Many times in the construction industry (and others), when payment for work or supplies is not forthcoming, the unpaid party will look to other, third parties, for that payment. Sometimes, what is forthcoming from these third parties is not payment but, rather, a verbal reassurance that payment will eventually be made. Sometimes this is enough to have the unpaid party continue its performance, often to its detriment.
In the recent case of United Concrete Mix of Brooklyn, Inc. v Parkside Construction Builders Corp., a court reminds us as to what, exactly, is necessary for such a promise to be enforceable.
United Concrete Mix of Brooklyn was a supplier on a project owned by One Beekman Owner, LLC, and on which TG Nickel & Associates was the general contractor. United Concrete had entered into a supply contract with Parkside Construction Builders Corp., a subcontractor to TG Nickel. Pursuant to that supply agreement, United Concrete provided over $1.1 million worth of concrete to the project for which it was not paid. One Beekman and TG Nickel provided assurances that United Concrete should have no concerns regarding payment, and that both would pay United Concrete for the materials that it delivered to the project.
United Concrete remained unpaid, and it ultimately sued to collect. In addition to suing Parkside for payment, United Concrete also asserted claims against One Beekman and TG Nickel based on the oral promises to pay. One Beekman and TG Nickel moved to dismiss those claims, arguing that the oral promise to be liable for Parkside’s debts was unenforceable under the Statute of Frauds. In opposition to the motion, United Concrete argued that the oral promises rose to the level of a separate contract to pay it if Parkside did not and, therefore, was enforceable as such.
The court granted the motion to dismiss, finding that even assuming that the promises were made, they were unenforceable under the Statute of Frauds. The Statute of Frauds provides that certain oral agreements, including an oral promise to guarantee the debt of another, are not enforceable if they’re not in writing. Notwithstanding, there is a judicially crafted exception where the promise need not be in writing if the promise is: 1) supported by new consideration beneficial to the promisor sufficient to motivate him to undertake the obligation; and 2) the promisor has demonstrated his intention to be primarily liable on the debt.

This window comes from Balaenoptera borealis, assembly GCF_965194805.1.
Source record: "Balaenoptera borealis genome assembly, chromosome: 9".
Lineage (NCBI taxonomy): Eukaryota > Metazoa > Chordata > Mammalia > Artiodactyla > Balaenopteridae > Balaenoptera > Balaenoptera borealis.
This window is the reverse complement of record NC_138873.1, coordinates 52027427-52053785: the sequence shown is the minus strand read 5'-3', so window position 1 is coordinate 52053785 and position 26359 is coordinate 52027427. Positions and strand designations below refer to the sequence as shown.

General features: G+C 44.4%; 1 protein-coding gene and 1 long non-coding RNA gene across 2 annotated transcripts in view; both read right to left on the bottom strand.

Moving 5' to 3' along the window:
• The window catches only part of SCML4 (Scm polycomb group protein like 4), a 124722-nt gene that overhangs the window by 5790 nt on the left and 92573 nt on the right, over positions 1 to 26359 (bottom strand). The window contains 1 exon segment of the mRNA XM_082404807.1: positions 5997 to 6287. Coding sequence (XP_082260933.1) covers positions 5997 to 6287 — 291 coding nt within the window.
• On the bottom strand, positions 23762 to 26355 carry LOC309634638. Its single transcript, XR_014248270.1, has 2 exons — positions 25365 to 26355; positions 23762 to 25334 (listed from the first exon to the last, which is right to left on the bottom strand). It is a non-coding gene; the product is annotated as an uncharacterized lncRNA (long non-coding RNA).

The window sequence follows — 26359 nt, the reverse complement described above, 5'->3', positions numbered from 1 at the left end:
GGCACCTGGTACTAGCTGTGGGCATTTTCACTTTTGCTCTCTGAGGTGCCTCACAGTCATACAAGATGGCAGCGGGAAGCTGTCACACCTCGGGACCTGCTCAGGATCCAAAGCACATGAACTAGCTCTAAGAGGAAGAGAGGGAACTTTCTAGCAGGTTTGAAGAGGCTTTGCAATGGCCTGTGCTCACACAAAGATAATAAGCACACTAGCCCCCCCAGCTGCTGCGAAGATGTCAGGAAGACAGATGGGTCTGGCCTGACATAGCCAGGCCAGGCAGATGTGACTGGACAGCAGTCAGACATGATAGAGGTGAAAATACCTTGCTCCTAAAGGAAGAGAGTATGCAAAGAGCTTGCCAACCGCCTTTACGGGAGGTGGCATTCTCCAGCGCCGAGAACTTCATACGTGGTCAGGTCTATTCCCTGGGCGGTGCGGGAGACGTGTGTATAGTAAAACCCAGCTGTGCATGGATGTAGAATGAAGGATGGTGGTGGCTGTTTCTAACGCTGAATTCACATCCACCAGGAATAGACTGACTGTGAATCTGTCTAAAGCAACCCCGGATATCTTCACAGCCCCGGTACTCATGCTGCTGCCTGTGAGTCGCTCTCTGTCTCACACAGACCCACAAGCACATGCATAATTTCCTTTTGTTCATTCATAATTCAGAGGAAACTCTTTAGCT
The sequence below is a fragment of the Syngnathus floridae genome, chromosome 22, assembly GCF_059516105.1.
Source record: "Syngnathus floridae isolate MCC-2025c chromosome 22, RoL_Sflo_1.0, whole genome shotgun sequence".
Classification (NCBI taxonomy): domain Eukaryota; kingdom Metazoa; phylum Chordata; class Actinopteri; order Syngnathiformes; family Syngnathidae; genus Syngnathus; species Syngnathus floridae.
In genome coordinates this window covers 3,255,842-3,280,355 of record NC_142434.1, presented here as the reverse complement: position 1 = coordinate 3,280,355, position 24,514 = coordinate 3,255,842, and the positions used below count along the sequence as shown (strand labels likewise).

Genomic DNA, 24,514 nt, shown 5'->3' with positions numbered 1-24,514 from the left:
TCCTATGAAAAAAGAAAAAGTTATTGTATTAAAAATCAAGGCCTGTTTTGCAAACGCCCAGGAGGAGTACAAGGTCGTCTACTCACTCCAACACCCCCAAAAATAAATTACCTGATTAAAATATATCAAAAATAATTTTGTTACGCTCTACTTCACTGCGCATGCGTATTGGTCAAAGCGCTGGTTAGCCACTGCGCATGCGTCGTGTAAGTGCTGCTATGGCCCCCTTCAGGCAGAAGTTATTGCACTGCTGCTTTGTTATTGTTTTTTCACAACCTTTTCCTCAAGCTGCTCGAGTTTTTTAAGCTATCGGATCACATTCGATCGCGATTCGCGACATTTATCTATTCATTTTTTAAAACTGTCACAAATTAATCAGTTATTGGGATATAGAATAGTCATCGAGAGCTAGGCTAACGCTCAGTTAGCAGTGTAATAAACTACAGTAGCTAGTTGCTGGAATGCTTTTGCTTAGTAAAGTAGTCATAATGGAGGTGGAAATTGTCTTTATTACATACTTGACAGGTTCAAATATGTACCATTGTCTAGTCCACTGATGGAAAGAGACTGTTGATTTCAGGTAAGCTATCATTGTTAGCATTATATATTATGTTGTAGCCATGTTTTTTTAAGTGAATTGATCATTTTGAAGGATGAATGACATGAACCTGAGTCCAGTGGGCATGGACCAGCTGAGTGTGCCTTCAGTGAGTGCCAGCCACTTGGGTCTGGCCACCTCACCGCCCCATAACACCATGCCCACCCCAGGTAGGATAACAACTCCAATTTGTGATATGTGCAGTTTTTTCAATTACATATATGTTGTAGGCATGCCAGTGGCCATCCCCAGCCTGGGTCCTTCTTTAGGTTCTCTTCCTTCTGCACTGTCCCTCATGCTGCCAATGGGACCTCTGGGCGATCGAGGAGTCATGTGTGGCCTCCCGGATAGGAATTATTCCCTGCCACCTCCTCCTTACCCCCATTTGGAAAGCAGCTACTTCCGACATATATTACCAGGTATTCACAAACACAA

Here, there was no writing to make the promise enforceable. Accordingly, United Concrete’s only hope would be the application of the exception to the Statute of Frauds. However, as the promise related to the existing supply contract, and as there was no requirement to provide new materials (or do anything other than to pay for the pre-existing debt of another), the court found that there were no grounds to apply the judicial exception.
When a supplier or a contractor is unpaid, it is easy to find refuge in someone else’s promise to pay. However, United Concrete Mix reminds us that one cannot rely on a mere oral promise alone. If you are inclined to rely upon the payment promise of a third party in order to continue performance of a construction or supply contract, one would be well advised to get that promise in writing (and provide new consideration independent of the original contract). Failing that, be prepared to demonstrate that the promise to pay is supported by new consideration sufficiently beneficial to that third party to motivate him to make the promise, and that the third party intends to become primarily liable for the debt. Essentially, one must demonstrate that the promise to pay for the obligation rises to the level of a new contract. Of course, the more direct way to make a claim against the owner and general contractor under these circumstances would have been the timely assertion and foreclosure of a mechanic’s lien.
Remember, if it ain’t in writing, it didn’t happen!